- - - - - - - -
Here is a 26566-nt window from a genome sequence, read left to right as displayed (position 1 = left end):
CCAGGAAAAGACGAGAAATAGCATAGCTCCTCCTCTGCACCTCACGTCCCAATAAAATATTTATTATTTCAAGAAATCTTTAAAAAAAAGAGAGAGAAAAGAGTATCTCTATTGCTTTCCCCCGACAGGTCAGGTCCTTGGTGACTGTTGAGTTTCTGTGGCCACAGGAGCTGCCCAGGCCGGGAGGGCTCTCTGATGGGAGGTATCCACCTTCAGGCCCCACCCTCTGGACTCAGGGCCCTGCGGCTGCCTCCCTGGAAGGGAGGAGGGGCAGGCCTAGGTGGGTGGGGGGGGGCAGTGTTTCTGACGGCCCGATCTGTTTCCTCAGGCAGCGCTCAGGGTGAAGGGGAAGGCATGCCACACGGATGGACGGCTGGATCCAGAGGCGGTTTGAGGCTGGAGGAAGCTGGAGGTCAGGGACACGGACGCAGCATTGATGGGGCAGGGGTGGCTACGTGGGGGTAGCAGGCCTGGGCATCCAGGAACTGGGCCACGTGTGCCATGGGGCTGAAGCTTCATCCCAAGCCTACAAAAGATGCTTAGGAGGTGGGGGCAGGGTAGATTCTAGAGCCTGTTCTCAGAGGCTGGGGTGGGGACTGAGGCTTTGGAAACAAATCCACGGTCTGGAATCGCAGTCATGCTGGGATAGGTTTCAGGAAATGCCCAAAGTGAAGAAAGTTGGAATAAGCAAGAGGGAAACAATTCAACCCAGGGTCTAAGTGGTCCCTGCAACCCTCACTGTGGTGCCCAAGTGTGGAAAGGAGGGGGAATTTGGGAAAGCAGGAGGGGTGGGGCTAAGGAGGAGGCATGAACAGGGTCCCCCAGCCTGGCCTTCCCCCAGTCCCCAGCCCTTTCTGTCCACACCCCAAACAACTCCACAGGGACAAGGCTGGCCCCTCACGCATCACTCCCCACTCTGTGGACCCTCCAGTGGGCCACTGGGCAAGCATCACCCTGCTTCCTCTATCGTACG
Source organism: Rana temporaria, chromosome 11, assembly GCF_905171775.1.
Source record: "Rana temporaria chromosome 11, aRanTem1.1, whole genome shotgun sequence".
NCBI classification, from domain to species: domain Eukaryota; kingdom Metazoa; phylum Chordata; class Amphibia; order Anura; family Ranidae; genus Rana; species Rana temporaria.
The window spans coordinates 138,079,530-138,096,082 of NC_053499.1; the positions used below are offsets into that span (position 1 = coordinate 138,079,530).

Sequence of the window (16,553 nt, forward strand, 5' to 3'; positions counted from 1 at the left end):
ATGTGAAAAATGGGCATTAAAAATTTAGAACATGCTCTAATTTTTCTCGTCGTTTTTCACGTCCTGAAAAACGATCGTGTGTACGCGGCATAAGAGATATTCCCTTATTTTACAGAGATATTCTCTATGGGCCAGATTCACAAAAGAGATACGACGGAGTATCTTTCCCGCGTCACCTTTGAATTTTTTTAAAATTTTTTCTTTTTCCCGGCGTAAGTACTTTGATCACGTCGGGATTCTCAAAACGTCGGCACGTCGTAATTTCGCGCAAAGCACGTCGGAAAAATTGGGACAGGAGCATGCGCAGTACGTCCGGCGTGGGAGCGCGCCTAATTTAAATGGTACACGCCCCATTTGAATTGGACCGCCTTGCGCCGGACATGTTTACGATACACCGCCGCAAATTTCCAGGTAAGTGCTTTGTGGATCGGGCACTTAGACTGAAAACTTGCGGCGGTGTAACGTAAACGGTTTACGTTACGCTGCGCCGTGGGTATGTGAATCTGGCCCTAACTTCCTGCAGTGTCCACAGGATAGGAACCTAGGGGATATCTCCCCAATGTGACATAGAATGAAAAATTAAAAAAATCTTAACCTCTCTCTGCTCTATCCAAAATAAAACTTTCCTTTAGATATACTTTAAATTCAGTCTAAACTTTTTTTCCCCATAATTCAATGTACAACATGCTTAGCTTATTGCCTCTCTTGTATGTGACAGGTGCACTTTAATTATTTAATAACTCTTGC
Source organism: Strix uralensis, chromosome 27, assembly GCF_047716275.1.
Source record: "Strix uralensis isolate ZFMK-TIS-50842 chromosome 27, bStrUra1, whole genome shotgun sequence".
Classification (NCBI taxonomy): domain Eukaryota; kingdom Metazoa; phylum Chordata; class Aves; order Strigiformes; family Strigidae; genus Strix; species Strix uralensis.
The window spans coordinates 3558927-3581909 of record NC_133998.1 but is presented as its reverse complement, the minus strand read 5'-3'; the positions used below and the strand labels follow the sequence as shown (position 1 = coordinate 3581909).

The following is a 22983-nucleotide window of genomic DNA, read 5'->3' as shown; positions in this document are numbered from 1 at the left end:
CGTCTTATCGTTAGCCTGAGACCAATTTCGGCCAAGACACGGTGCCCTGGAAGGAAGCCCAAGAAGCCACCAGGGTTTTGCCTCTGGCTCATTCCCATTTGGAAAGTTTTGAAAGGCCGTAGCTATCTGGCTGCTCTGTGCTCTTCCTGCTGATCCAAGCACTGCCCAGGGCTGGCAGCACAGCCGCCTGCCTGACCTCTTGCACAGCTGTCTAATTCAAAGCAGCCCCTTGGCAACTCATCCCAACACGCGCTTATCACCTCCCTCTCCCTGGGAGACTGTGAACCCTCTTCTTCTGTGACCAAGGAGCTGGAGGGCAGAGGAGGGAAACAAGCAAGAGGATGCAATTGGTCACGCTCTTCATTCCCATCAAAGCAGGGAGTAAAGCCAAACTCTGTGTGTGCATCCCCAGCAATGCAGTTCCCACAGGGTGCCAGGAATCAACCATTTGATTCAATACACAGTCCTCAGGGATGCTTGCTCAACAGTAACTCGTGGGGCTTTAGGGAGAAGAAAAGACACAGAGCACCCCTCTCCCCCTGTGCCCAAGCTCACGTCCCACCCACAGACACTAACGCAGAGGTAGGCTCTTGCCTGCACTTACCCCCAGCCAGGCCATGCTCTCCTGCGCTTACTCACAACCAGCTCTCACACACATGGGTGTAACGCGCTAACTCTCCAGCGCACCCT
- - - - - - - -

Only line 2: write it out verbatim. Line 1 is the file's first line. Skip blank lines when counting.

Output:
CCAGGAAAAGACGAGAAATAGCATAGCTCCTCCTCTGCACCTCACGTCCCAATAAAATATTTATTATTTCAAGAAATCTTTAAAAAAAAGAGAGAGAAAAGAGTATCTCTATTGCTTTCCCCCGACAGGTCAGGTCCTTGGTGACTGTTGAGTTTCTGTGGCCACAGGAGCTGCCCAGGCCGGGAGGGCTCTCTGATGGGAGGTATCCACCTTCAGGCCCCACCCTCTGGACTCAGGGCCCTGCGGCTGCCTCCCTGGAAGGGAGGAGGGGCAGGCCTAGGTGGGTGGGGGGGGGCAGTGTTTCTGACGGCCCGATCTGTTTCCTCAGGCAGCGCTCAGGGTGAAGGGGAAGGCATGCCACACGGATGGACGGCTGGATCCAGAGGCGGTTTGAGGCTGGAGGAAGCTGGAGGTCAGGGACACGGACGCAGCATTGATGGGGCAGGGGTGGCTACGTGGGGGTAGCAGGCCTGGGCATCCAGGAACTGGGCCACGTGTGCCATGGGGCTGAAGCTTCATCCCAAGCCTACAAAAGATGCTTAGGAGGTGGGGGCAGGGTAGATTCTAGAGCCTGTTCTCAGAGGCTGGGGTGGGGACTGAGGCTTTGGAAACAAATCCACGGTCTGGAATCGCAGTCATGCTGGGATAGGTTTCAGGAAATGCCCAAAGTGAAGAAAGTTGGAATAAGCAAGAGGGAAACAATTCAACCCAGGGTCTAAGTGGTCCCTGCAACCCTCACTGTGGTGCCCAAGTGTGGAAAGGAGGGGGAATTTGGGAAAGCAGGAGGGGTGGGGCTAAGGAGGAGGCATGAACAGGGTCCCCCAGCCTGGCCTTCCCCCAGTCCCCAGCCCTTTCTGTCCACACCCCAAACAACTCCACAGGGACAAGGCTGGCCCCTCACGCATCACTCCCCACTCTGTGGACCCTCCAGTGGGCCACTGGGCAAGCATCACCCTGCTTCCTCTATCGTACG